Early this year I purchased a Google Nexus 10, and ever since I've been trying to find a way to create true HDR photos on my tablet. While plenty of apps exist which combine photographs taken using your tablet's built-in camera, many of of you may wish to do "true HDR" using your own camera, in my case a Canon SX40. Your camera gives you the ability to control many settings such as aperture and shutter speed and thereby generate much higher quality images. Obtaining these kind of high quality input images are not possible with a tablet's built-in camera.
A question may come to mind. Why would I want to combine three images into a HDR photo on my Nexus 10, rather than use my laptop's Photomatrix software? Mobility is the answer! Like many of you, I am often not near my more powerful computer. While mobile I would like to learn whether my HDR photos turned out into a nice finished image. In my case, I will be taking a 2,000+ mile bike ride this Summer (Grand Gaspe Tour). For over two months I will be without my laptop and its software; it would be nice to see some finished products before the end of my bike trip.
Research seems to indicate there are not any Android apps which combine/import images from external cameras (not one's tablet's camera) into HDR images. However, the combination of Firefox, Flash, and Android's open operating system came to the rescue. A search via Google discovered a free online HDR service, Fotor. This web service allows one to import photos from any device, and then combine them into one finished HDR image. Upon first browsing to Fotor via my Nexus 10, given their use of Adobe Flash, additional pre-work was required. Android tablets including my Nexus 10 do not support Flash "out of the box". However, with some minor work that problem may be solved (i.e. using web pages that require Flash). Here are the installs and configurations required:
(click upon any of my Nexus 10 screenshots to view at full size)
- Install the Firefox Android browser.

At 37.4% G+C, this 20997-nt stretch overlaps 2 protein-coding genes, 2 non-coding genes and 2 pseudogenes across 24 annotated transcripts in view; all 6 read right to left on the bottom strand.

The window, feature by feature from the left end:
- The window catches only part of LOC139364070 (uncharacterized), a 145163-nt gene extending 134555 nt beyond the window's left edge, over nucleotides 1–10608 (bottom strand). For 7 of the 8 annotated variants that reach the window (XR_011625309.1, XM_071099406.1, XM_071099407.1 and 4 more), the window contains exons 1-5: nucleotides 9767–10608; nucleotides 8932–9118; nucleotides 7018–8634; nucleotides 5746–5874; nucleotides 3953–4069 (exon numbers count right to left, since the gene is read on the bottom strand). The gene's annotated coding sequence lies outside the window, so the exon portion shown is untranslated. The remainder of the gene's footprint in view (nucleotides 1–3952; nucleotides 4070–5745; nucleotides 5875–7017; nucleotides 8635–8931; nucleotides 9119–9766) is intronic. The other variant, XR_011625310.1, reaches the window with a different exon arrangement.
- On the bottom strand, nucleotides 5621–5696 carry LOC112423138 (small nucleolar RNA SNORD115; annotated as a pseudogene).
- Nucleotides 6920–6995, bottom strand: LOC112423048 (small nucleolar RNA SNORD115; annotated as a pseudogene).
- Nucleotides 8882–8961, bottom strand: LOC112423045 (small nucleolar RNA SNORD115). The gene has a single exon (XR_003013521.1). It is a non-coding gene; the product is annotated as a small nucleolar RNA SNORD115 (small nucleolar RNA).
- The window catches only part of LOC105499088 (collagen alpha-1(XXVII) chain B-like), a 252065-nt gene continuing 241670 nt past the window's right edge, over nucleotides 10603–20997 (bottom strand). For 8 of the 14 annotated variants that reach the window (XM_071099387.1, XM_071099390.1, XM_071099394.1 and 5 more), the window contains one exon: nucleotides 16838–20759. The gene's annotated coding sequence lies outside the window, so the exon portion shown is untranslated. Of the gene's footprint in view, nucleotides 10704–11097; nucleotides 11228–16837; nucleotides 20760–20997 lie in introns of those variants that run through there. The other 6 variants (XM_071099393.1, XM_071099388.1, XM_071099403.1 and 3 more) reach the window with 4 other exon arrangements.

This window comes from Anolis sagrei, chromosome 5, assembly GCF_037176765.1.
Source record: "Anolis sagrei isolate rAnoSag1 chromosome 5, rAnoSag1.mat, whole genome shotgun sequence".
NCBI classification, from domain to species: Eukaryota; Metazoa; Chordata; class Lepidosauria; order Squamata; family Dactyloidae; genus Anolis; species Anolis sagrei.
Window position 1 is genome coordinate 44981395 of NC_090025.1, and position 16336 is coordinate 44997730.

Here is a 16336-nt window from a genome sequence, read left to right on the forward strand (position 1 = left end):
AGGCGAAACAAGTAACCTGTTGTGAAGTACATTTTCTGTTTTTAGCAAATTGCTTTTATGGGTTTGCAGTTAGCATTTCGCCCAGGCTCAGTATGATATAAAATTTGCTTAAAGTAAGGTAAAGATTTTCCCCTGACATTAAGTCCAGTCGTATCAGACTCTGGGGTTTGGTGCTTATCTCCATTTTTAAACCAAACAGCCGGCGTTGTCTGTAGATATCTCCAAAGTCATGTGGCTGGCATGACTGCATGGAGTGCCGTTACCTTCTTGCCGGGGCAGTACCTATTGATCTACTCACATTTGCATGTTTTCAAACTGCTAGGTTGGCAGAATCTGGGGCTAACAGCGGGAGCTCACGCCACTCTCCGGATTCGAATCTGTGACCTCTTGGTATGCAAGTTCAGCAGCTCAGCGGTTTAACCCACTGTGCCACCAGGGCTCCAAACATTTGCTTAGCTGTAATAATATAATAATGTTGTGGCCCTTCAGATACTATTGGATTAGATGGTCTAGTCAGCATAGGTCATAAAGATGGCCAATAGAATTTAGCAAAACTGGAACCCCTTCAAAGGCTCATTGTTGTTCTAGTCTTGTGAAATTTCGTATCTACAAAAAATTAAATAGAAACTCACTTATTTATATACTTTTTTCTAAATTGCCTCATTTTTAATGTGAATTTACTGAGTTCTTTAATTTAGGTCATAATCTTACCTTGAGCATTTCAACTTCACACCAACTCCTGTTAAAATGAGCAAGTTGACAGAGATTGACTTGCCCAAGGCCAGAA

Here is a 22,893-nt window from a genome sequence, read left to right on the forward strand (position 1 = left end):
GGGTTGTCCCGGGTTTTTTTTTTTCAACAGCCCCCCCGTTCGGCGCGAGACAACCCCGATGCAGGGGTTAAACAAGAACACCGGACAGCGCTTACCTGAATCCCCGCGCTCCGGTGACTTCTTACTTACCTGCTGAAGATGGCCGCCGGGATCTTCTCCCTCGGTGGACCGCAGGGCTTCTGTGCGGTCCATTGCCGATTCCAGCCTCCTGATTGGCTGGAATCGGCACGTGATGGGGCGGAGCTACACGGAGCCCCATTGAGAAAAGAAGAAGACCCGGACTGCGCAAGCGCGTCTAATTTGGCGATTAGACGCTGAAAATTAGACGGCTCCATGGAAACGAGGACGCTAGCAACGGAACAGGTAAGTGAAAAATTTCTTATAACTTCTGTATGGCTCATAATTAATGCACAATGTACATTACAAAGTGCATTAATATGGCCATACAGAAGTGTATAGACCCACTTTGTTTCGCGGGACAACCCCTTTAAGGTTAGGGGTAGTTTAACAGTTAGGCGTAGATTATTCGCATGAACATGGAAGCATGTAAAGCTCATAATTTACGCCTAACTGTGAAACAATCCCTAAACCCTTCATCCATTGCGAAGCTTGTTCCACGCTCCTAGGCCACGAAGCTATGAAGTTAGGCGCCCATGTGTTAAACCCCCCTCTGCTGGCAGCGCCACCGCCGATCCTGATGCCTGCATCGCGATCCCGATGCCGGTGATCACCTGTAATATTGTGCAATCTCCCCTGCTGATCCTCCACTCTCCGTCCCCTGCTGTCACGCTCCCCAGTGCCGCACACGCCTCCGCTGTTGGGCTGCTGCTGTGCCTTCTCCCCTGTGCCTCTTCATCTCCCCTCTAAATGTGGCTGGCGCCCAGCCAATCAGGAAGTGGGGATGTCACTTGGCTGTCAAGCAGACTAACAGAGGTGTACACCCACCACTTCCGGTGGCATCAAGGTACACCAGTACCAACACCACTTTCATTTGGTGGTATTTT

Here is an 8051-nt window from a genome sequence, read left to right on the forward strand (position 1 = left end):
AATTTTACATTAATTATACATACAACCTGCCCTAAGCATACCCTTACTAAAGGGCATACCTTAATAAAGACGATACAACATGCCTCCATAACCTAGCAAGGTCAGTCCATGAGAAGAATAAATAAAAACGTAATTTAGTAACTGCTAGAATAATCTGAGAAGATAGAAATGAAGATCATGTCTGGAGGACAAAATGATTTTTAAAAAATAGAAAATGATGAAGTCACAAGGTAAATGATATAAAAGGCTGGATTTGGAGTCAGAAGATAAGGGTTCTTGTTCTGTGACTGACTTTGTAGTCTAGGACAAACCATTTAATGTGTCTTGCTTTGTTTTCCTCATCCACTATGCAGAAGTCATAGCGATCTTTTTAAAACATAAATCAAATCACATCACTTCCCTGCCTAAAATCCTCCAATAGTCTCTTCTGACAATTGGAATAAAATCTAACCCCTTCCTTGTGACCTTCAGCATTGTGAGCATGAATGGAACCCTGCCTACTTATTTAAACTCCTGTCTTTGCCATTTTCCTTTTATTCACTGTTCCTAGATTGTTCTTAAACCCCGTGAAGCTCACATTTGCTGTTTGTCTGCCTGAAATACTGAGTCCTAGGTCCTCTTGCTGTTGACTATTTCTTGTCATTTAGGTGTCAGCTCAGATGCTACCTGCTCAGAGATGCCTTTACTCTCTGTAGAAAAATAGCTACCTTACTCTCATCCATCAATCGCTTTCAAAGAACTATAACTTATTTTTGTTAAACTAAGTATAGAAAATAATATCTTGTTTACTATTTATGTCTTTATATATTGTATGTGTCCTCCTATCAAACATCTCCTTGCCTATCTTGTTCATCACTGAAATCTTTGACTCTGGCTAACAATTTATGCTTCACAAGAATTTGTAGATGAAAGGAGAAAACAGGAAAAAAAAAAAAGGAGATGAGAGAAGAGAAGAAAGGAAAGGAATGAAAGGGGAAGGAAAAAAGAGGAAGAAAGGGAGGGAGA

- Install a good file manager on your tablet (I use ES File Explorer).
- Download "flash player apk v11.1". (good source with instructions).
- Navigate to the directory in which you will find your downloads.
- Via your file manager, tap to install "flash player apx".
- Via your file manager, tap to open.
- Select "open with Firefox". You may wish to select "always" for this action.
- Firefox will then open ... "tap to activate plugin"
Everything done up to this point in items #1 to #8 were one time events. You are now ready to actually create HDR images using Fotor. Your first step is to take three photos with your good camera and inport them onto your tablet (my three images and resulting HDR photo are at the very end of this post). I personally like to transfer these images to a newly created photos in the picture directory named HDR (your new app ES File Explorer will come in handy again). In addition, I like to manage my Nexus 10 photos with QuickPic. It gives much great control over your photo gallery display options.
Assuming you've taken and importes your three photos, here is the process for online HDR image creation:
- Open Firefox, navigate to Fotor, select HDR (you may need to activate your Flash plugin)
- Via Fotor, invoke the import images command to select the photos you wish to combine
- Navigate via your tablet (Nexus 10 in my case) and select your three photos
- Press <Start> to begin the upload / HDR conversion process
- A confirmation screen should appear
- Adjust your settings
- Save your new image locally (or share online)
- Confirma via your file explorer software!
Here are a few closing comments. Your finished image will not be of the same resolution as a finished product as you would create with software on your own computer such as Photomatrix, but the results are very good! In my case, the final HDR image was only 332 kilobytes. Normally, a finished product on my laptop would be in the 5 to 7 megabit range. Depending upon how you plan to use your images, this may not be a concern. In my case, I will still probably create better versions ultimately on my laptop, but this gives me an immediate option while mobile! Fotor is a great product, and it is hard to argue with the online conversion price. It's free.
My photos and end HDR image. I took these photographs near sunset without the use of flash. As I was just running a test, I did not utilize a tripod, which would be my norm for low light situations. Thus, one gets a bit of camera shake no matter how still I try to hold my camera